13 Steps To Narrowing Your Focus by Steph Beth Nickel

With the end of the year fast approaching—Can you believe it?—it’s time to narrow my focus. Below is some advice I’m giving myself.


  1. “Hello, my name is Stephanie and I am a Facebook addict.” I must, must, must severely limit my time on this and other social networks.


  1. I should complete each day’s tasks in order of importance. Too often I don’t expend the most energy on the tasks I would say have the highest priority—thereby, revealing my true priorities. Ouch!


  1. Because I’m eclectically interested, it’s easy to get distracted by other items on my To Do list. As much as possible, I must stick with one project until it’s complete, at least set a timer and work until it goes off.


  1. I must minimize distractions: close Internet windows, clear off my desk, refuse to walk away until the task is done or the timer goes off.


  1. Listening to upbeat, motivating music—without lyrics—keeps me motoring along. It helps me focus on the task at hand.


  1. I keep a pen and notebook handy to record what I need to do later. That way I won’t forget to do it, but I won’t be tempted to switch gears and do it when it crosses my mind.


  1. I will write or get busy editing in a more disciplined way. I won’t simply wait for inspiration to hit me upside the head.


  1. I am considering devoting each day to one or two projects rather than flitting from one thing to the next to the next.


  1. I will systematically get things done that have been on my Procrastination List for far too long.


  1. I will stop adding more writing how-to books to my Kindle and will actually start reading the dozens of physical and ebooks I already have.


  1. I will practice the art of being still and quiet. I don’t always have to be doing something—mentally or physically. This time does not, however, include watching TV, something I can waste far too many hours on.


  1. I must also exercise regularly. “I don’t wanna” followed by “do it anyway” is soon followed by “hey, why don’t I do that every day?”


  1. I think it would be best to go to bed at the same time every night and get up at the same time every morning. This will eliminate the temptation to oversleep when I’m feeling bummed and help me develop a regular routine.


What steps would you find helpful? Any other suggestions?


Steph Beth Nickel

Midweek #ROW80 Check-In

I know, I know.  We’re hardly begun, and I’m sure we’re still picking up new folks.  Welcome!  If you haven’t posted your goals yet, write ’em up and add your post link to the linky below.   If you’re started, then give a progress report!

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Final Round 3 Check-In

Y’all have until tomorrow, but because I’ve conditioned you to check-in on Wednesdays, I’m throwing this on up here.  Take a look a the goals you set for yourself this round.  How did you do?  Too ambitious?  Too reserved?  Did you rock it?  Did you bite off more than you could chew?  However it turned out, you got more done than if you hadn’t taken on the challenge at all!  So give yourself and your fellow ROWers a pat on the back and a good cheer.  And be sure to be back here October 5th for the start of ROUND 4!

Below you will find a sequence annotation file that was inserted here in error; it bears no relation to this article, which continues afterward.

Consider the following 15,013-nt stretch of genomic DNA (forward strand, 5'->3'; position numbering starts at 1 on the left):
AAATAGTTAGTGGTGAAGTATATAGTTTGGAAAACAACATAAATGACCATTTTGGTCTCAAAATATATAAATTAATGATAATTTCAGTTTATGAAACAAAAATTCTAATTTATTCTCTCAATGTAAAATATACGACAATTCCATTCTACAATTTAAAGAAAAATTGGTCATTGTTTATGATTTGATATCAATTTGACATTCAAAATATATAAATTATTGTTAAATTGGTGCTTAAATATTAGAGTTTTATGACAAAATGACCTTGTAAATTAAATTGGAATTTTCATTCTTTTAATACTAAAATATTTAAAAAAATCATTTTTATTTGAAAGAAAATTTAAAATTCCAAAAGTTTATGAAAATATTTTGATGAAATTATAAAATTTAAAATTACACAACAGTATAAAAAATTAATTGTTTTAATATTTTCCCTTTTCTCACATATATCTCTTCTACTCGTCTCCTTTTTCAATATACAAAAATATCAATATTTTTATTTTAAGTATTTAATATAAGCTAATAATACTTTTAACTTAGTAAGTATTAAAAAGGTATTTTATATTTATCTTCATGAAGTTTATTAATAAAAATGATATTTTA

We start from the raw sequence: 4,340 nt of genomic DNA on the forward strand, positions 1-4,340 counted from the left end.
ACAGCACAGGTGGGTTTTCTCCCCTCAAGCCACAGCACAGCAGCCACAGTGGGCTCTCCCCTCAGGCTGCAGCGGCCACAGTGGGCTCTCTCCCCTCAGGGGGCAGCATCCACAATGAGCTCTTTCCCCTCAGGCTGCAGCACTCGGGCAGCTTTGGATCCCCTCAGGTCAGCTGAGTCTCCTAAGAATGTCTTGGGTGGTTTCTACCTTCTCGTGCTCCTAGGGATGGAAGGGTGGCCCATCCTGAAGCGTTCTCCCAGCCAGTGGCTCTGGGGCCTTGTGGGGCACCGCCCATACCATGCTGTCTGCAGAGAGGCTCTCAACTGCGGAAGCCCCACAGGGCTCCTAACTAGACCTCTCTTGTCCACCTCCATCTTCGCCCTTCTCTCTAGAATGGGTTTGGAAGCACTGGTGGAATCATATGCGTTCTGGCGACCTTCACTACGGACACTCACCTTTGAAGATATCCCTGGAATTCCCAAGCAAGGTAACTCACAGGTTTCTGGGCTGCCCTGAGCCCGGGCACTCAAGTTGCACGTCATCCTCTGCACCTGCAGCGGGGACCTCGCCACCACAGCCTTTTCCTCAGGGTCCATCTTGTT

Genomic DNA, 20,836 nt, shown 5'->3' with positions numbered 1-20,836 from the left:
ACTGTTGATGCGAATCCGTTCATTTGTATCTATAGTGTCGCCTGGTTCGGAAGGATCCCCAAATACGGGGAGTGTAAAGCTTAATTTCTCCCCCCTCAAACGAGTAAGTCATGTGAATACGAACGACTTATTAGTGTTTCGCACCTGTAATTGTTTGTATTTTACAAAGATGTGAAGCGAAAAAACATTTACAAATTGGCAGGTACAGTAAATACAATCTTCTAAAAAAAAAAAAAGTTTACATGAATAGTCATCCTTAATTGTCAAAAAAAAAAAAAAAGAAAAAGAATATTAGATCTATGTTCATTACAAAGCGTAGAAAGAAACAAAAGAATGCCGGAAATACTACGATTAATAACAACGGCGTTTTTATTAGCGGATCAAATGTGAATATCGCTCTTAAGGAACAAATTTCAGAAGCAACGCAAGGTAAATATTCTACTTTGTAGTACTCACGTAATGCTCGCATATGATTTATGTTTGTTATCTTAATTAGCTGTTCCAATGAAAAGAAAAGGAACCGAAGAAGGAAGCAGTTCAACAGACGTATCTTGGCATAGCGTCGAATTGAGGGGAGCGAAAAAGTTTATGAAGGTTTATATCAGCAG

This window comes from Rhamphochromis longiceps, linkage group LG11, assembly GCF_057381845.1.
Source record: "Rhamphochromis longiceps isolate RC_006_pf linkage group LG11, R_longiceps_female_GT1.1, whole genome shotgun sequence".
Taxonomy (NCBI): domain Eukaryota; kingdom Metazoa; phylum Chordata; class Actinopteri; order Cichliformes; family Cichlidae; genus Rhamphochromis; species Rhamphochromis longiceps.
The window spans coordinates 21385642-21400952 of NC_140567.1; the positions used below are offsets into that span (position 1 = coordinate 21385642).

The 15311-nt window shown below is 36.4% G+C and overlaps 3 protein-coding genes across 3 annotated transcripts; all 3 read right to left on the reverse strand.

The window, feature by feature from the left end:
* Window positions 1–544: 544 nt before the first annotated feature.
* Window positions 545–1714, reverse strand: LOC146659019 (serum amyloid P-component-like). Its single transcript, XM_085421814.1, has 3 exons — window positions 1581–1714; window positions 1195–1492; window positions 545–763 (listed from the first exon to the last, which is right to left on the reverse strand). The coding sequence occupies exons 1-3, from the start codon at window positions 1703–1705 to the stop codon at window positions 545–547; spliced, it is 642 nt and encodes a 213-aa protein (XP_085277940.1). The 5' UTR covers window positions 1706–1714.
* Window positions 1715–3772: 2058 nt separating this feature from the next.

If you want to be a sponsor for Round 4, check out the FAQs and dash me an email at kaitnolanwriter (at) gmail.com.

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An Imp Named Whimsy by Alberta Ross

All of us here are motivated to create. We have pens, keyboards and ideas. Primed and ready to go. Like love and hate walk side by side and overlap creativity also appears to have an affinity with destruction. We are hardwired to fear the worst, it is how we stayed alive way back when. It would be a life saver then, nowadays it often just becomes a negativity which serves no great purpose in our well ordered lives, except to cause a chaos and confusion we cannot do anything about, lacking the possibilities of flight or fight. We hear it time and time again,


stress, stressing, stressed.


It saps our energy this stress, dulls our ambitions and turns our lives into a constant battle with LIFE.


It doesn’t need to be so. We have an endless capacity for enjoyment and laughter. We are superb puzzle solvers, how else have we managed to spread through the tropical heat and the arctic freezes. We also have hardwired in our genetic makeup a secret weapon which we can use to aid our creativity. A gene which enabled those living in hostile terrains to see a face of a lion, or an enemy neighbour in the thick foliage of the bush around. Which enables us still to see animals in the clouds, faces in the cracks of un-repaired walls, delighting children and making adults smile and then to chastise themselves for the foolishness, after all. . .